The Health and Economic Impact of Expanding Home Blood Pressure Monitoring

Yan Li, Donglan Zhang, Weixin Li, Zhuo Chen, Janani Thapa, Lan Mu, Haidong Zhu, Yanbin Dong, Lihua Li, José A. Pagán

Research output: Contribution to journalArticlepeer-review


Introduction: Home blood pressure monitoring is more convenient and effective than clinic-based monitoring in diagnosing and managing hypertension. Despite its effectiveness, there is limited evidence of the economic impact of home blood pressure monitoring. This study aims to fill this research gap by assessing the health and economic impact of adopting home blood pressure monitoring among adults with hypertension in the U.S. Methods: A previously developed microsimulation model of cardiovascular disease was used to estimate the long-term impact of adopting home blood pressure monitoring versus usual care on myocardial infarction, stroke, and healthcare costs. Data from the 2019 Behavioral Risk Factor Surveillance System and the published literature were used to estimate model parameters. The averted cases of myocardial infarction and stroke and healthcare cost savings were estimated among the U.S. adult population with hypertension and in subpopulations defined by sex, race, ethnicity, and rural/urban area. The simulation analyses were conducted between February and August 2022. Results: Compared with usual care, adopting home blood pressure monitoring was estimated to reduce myocardial infarction cases by 4.9% and stroke cases by 3.8% as well as saving an average of $7,794 in healthcare costs per person over 20 years. Non-Hispanic Blacks, women, and rural residents had more averted cardiovascular events and greater cost savings related to adopting home blood pressure monitoring compared with non-Hispanic Whites, men, and urban residents. Conclusions: Home blood pressure monitoring could substantially reduce the burden of cardiovascular disease and save healthcare costs in the long term, and the benefits could be more pronounced in racial and ethnic minority groups and those living in rural areas. These findings have important implications in expanding home blood pressure monitoring for improving population health and reducing health disparities.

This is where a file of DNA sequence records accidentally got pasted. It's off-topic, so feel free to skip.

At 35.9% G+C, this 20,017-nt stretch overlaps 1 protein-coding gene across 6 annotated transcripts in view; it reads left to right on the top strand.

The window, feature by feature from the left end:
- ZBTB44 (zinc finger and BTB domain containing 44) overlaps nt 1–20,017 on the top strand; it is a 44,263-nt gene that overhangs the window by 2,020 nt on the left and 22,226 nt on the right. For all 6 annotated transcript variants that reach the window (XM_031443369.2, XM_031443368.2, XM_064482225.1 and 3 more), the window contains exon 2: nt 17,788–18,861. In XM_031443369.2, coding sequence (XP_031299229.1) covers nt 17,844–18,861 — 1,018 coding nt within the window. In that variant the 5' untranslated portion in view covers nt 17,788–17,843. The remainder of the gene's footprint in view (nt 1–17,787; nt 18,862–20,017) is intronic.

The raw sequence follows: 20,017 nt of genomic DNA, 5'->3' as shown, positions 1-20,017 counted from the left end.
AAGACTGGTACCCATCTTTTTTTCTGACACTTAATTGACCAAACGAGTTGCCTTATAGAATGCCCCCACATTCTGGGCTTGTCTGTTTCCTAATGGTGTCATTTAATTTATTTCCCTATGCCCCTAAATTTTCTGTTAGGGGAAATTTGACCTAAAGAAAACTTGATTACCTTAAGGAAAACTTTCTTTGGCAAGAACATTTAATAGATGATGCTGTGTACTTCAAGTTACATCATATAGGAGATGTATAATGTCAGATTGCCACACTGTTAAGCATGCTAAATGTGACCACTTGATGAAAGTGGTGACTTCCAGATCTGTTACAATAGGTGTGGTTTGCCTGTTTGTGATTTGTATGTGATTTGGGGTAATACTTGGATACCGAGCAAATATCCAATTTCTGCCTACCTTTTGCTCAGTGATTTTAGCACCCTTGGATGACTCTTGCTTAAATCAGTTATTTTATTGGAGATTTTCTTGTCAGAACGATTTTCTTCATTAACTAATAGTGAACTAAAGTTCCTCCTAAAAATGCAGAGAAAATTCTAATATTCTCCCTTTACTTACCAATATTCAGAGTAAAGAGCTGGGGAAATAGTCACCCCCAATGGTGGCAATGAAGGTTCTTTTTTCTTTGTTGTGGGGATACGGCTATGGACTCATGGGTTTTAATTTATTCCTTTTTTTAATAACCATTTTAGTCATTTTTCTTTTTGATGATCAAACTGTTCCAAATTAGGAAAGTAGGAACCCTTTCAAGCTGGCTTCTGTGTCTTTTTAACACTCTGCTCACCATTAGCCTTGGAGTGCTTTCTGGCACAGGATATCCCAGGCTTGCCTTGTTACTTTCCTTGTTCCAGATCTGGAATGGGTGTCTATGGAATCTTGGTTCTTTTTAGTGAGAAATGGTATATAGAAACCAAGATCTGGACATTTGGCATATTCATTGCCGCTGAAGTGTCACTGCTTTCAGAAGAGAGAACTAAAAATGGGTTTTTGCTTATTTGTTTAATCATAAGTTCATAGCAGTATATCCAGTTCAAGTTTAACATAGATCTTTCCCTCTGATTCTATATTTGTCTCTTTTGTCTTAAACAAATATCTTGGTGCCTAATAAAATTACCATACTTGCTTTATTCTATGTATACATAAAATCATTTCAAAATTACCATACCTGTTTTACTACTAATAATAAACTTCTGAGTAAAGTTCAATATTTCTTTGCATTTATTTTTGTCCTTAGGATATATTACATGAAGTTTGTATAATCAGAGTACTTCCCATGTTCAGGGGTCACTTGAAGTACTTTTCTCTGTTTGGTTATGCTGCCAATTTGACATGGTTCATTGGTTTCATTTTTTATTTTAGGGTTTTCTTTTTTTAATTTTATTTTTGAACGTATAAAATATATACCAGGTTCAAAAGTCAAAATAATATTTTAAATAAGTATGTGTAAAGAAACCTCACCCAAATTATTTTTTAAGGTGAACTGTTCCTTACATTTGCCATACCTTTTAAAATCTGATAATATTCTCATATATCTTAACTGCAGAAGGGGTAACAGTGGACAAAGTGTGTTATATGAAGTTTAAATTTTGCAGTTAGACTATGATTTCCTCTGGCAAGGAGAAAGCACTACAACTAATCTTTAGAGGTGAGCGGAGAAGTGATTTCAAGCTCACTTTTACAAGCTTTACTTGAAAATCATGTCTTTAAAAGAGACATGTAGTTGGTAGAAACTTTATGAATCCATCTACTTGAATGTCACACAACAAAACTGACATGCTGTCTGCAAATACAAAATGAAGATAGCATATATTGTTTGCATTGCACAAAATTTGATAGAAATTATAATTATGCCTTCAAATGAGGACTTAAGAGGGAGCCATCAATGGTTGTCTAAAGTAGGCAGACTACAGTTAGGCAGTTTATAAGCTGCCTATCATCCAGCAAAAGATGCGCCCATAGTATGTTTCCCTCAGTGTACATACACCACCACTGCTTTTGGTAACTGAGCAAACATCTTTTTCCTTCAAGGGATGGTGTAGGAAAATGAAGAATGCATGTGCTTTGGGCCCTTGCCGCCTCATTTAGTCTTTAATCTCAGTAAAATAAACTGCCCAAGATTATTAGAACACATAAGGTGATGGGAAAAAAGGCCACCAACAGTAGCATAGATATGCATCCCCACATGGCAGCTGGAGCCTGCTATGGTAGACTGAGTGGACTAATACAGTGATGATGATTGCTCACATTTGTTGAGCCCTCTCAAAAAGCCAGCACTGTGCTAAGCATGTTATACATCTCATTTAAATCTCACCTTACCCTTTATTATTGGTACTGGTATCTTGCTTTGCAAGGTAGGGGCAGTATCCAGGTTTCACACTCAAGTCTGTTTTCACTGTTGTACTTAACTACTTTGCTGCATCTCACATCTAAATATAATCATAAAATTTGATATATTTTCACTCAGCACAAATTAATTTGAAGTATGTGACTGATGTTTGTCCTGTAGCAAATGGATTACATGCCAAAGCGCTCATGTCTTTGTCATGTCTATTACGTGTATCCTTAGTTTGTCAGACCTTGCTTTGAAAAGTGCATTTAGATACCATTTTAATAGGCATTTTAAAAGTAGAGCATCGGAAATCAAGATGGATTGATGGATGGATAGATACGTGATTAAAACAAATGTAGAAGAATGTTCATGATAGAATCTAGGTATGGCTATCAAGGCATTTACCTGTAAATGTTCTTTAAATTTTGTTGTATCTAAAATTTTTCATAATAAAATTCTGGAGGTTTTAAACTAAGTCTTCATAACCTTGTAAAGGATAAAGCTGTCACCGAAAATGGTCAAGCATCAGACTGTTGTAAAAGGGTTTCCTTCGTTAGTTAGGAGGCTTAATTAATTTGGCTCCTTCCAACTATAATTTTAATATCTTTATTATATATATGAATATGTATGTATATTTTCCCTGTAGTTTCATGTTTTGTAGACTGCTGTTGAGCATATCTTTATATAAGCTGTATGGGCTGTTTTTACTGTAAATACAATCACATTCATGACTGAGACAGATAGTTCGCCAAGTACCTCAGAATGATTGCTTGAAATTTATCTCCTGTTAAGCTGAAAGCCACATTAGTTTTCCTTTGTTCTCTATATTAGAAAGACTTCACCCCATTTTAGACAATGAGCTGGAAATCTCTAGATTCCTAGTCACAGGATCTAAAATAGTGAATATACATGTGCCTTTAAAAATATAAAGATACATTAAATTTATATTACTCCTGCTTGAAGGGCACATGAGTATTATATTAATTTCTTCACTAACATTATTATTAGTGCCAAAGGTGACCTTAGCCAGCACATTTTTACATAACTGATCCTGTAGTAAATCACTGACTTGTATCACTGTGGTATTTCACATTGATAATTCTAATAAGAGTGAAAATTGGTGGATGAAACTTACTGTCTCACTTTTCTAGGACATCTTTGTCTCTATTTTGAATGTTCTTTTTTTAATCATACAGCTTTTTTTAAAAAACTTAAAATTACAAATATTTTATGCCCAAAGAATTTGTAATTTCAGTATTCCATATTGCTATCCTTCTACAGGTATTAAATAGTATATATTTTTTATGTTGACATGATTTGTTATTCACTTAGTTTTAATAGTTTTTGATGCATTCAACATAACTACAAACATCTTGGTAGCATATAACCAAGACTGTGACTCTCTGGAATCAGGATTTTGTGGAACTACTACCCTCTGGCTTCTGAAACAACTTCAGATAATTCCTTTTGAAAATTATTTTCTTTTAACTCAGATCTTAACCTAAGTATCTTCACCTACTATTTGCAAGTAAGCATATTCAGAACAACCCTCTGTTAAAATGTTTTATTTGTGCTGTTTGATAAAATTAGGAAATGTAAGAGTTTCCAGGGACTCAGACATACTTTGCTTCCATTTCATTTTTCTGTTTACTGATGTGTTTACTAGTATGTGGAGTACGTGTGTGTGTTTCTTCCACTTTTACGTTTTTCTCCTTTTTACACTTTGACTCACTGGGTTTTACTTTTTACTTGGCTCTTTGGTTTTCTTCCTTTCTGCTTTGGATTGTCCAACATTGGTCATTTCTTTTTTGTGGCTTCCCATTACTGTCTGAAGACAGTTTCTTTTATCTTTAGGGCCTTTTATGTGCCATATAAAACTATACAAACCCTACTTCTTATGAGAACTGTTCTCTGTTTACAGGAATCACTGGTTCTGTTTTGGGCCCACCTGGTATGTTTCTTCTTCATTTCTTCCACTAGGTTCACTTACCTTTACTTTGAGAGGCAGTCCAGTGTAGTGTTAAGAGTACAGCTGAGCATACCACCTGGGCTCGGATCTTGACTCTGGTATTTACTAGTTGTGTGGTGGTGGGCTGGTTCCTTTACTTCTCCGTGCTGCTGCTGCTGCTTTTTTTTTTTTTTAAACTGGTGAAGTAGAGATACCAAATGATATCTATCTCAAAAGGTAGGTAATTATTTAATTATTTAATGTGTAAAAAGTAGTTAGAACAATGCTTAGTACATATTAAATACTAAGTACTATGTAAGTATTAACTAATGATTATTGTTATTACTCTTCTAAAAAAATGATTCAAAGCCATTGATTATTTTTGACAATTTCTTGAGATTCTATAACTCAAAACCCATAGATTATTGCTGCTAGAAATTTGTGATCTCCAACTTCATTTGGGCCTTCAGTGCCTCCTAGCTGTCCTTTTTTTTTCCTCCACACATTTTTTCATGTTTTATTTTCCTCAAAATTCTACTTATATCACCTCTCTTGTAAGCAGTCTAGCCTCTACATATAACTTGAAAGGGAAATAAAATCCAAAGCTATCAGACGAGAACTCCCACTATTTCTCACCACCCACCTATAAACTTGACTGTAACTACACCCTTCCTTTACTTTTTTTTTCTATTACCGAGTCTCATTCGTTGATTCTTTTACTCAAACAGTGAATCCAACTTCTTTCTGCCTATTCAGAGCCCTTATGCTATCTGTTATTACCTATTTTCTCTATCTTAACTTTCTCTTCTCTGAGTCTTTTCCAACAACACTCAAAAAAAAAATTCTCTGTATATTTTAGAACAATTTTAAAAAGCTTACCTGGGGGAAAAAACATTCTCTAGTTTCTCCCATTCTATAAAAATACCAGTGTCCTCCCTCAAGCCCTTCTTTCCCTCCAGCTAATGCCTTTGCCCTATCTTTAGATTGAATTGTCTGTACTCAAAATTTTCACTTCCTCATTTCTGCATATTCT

Original languageEnglish (US)
Pages (from-to)775-782
Number of pages8
JournalAmerican journal of preventive medicine
Issue number5
StatePublished - Nov 2023

ASJC Scopus subject areas

  • Epidemiology
  • Public Health, Environmental and Occupational Health


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